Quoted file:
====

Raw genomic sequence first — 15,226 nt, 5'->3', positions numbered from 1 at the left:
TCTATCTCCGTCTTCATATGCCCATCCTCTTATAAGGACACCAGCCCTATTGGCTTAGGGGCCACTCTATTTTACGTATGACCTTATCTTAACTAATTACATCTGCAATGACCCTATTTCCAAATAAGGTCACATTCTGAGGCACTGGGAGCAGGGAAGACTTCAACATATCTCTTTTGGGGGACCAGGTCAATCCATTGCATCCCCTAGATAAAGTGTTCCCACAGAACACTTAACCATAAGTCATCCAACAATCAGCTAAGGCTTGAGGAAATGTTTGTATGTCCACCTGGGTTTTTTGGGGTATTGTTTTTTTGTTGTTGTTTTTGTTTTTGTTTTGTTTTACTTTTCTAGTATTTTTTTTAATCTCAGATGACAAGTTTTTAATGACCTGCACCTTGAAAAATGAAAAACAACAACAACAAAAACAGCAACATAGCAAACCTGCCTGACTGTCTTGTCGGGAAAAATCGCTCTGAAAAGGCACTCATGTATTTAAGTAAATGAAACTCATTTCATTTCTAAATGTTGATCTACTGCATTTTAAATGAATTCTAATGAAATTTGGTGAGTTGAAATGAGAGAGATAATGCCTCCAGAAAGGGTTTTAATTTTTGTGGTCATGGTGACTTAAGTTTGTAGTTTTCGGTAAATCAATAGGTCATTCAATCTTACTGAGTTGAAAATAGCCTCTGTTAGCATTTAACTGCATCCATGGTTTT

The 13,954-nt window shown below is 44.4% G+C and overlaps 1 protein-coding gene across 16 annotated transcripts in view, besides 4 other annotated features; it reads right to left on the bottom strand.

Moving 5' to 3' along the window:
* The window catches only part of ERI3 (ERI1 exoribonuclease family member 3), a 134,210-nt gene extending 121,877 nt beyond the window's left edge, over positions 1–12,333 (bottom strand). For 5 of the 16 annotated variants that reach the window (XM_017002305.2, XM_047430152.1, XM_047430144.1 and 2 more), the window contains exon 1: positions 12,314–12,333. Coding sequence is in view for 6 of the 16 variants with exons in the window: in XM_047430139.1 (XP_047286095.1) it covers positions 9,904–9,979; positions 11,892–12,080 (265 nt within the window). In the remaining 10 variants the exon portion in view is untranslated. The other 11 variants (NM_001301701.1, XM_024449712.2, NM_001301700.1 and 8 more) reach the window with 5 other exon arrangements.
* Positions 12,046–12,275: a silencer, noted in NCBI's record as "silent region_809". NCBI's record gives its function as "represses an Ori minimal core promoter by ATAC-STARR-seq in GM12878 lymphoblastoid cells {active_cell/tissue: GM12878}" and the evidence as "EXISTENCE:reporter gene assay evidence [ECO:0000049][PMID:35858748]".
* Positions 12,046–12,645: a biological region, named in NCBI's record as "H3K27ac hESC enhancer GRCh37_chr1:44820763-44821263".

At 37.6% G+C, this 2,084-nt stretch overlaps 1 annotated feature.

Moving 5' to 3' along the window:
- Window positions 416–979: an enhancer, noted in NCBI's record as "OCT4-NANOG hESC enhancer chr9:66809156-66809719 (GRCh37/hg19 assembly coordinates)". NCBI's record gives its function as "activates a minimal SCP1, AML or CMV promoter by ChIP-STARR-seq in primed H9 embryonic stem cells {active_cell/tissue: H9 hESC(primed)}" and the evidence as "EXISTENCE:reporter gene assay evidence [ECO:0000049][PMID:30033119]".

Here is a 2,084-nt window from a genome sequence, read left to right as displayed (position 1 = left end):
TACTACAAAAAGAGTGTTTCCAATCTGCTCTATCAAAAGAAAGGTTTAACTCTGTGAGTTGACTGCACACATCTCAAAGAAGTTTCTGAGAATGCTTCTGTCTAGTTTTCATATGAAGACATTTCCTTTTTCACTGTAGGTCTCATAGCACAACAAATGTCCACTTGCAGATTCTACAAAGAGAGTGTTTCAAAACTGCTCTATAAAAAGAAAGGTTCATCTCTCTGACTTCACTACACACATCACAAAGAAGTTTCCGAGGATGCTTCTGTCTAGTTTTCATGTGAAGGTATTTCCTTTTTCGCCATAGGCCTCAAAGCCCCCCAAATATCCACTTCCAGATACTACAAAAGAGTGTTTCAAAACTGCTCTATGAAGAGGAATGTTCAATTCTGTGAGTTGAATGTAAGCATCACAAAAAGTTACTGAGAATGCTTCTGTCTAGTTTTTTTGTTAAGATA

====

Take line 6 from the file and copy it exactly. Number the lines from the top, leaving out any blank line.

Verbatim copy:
* Positions 12,046–12,275: a silencer, noted in NCBI's record as "silent region_809". NCBI's record gives its function as "represses an Ori minimal core promoter by ATAC-STARR-seq in GM12878 lymphoblastoid cells {active_cell/tissue: GM12878}" and the evidence as "EXISTENCE:reporter gene assay evidence [ECO:0000049][PMID:35858748]".